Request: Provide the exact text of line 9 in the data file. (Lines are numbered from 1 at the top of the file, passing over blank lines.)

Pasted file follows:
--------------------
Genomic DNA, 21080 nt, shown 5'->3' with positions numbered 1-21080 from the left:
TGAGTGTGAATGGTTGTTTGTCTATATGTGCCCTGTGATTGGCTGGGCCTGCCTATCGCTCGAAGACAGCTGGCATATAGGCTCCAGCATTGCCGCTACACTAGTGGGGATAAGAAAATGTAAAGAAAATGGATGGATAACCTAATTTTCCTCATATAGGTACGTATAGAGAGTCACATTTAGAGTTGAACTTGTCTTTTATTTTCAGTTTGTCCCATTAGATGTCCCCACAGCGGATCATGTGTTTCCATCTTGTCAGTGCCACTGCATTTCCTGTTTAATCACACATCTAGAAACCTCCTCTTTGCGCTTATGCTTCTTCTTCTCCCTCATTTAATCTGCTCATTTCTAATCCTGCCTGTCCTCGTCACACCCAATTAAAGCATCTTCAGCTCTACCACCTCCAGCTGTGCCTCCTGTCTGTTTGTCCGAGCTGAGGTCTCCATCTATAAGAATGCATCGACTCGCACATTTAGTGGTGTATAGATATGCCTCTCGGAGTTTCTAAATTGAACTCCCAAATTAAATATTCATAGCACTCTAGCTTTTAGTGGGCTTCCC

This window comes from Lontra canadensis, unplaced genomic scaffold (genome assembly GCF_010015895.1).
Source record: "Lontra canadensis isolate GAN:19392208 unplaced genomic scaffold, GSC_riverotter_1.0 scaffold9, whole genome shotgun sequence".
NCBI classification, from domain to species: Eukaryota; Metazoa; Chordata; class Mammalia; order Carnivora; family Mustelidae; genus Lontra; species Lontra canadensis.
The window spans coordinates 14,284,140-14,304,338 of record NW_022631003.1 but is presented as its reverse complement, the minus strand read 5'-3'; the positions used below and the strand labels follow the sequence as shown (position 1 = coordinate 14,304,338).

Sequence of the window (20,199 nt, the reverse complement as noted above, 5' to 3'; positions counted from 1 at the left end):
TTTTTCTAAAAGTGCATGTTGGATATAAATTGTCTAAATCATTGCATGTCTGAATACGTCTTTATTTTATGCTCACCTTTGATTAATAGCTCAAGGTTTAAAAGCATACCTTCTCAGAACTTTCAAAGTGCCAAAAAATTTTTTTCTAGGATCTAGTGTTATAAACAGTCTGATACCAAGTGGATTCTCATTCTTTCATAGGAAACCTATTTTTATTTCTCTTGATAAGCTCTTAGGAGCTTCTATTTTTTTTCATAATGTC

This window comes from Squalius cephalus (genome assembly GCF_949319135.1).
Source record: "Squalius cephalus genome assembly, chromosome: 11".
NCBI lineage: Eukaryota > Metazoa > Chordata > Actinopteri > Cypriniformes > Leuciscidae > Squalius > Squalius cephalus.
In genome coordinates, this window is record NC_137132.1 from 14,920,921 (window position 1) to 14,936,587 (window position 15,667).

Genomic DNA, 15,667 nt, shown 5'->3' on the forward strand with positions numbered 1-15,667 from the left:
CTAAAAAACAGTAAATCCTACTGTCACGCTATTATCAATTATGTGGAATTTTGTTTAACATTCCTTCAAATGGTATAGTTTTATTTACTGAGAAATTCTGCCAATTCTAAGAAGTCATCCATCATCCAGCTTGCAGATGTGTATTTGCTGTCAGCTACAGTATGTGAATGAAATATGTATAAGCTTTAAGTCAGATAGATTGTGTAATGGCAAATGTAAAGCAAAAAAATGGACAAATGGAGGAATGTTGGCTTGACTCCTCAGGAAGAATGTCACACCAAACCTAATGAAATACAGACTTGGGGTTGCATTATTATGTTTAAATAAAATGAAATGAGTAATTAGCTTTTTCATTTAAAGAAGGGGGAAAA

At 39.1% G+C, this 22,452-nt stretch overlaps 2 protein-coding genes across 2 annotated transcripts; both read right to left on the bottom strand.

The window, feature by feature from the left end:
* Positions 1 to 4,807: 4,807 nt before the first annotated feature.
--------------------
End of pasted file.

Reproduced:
This window comes from Squalius cephalus (genome assembly GCF_949319135.1).